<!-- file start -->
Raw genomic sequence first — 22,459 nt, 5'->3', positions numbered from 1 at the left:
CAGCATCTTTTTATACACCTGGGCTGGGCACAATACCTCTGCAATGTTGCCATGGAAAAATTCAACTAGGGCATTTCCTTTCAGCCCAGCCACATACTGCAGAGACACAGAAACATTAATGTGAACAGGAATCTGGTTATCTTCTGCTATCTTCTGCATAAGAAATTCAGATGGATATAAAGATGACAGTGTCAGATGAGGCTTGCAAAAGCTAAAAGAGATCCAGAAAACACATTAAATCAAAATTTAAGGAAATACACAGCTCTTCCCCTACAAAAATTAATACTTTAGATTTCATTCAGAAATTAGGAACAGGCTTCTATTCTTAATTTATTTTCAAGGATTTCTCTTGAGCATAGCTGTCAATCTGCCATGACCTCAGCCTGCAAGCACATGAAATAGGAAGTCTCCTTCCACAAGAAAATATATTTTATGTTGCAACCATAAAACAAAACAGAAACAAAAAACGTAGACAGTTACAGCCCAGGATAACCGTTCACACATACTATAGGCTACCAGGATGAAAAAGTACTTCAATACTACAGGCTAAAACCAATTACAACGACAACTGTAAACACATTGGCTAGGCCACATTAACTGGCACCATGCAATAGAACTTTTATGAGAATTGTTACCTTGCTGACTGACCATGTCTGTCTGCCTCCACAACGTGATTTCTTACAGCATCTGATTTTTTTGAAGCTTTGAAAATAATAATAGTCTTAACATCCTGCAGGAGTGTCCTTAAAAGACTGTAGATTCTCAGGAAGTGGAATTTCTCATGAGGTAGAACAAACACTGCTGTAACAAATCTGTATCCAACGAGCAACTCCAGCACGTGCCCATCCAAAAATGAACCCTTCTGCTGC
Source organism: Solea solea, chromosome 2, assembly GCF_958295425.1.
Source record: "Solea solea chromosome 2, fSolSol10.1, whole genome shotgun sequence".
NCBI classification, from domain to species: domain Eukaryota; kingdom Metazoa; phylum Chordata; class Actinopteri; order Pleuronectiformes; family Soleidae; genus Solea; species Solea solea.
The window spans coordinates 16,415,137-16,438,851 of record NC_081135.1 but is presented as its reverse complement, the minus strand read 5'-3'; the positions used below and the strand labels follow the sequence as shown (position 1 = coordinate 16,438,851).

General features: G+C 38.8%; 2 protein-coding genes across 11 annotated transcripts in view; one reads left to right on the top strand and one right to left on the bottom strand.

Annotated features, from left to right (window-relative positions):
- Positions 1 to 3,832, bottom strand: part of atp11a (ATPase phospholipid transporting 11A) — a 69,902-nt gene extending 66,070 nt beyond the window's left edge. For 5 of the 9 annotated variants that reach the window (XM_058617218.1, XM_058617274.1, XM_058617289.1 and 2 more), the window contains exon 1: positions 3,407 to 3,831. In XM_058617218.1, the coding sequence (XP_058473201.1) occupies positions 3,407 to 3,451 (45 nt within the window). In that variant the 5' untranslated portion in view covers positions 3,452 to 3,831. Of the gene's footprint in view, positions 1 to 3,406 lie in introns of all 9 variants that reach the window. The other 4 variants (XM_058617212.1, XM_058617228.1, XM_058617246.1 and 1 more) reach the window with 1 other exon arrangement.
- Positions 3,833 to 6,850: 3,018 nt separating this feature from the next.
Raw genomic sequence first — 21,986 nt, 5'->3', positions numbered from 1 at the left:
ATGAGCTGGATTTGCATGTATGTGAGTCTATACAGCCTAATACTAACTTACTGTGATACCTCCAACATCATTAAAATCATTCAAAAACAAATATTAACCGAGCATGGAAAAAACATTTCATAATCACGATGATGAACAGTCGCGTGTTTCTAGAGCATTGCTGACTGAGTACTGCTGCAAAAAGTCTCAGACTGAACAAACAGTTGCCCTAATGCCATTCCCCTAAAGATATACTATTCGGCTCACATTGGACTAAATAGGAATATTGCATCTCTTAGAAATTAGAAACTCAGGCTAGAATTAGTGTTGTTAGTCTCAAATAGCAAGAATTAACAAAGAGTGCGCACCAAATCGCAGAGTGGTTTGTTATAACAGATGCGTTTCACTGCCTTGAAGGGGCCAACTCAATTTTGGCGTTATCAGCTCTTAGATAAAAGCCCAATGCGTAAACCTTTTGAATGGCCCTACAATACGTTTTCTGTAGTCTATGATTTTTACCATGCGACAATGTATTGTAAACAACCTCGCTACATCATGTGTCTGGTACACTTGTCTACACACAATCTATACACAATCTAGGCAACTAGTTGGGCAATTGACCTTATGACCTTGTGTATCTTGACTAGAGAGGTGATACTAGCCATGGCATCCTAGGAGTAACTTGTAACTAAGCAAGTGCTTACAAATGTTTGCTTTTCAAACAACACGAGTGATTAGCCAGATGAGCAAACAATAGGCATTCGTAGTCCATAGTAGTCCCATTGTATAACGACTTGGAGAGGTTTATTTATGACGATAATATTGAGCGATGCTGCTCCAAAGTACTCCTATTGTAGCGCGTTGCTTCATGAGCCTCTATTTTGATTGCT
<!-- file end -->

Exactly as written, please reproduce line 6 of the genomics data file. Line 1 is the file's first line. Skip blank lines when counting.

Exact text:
The window spans coordinates 16,415,137-16,438,851 of record NC_081135.1 but is presented as its reverse complement, the minus strand read 5'-3'; the positions used below and the strand labels follow the sequence as shown (position 1 = coordinate 16,438,851).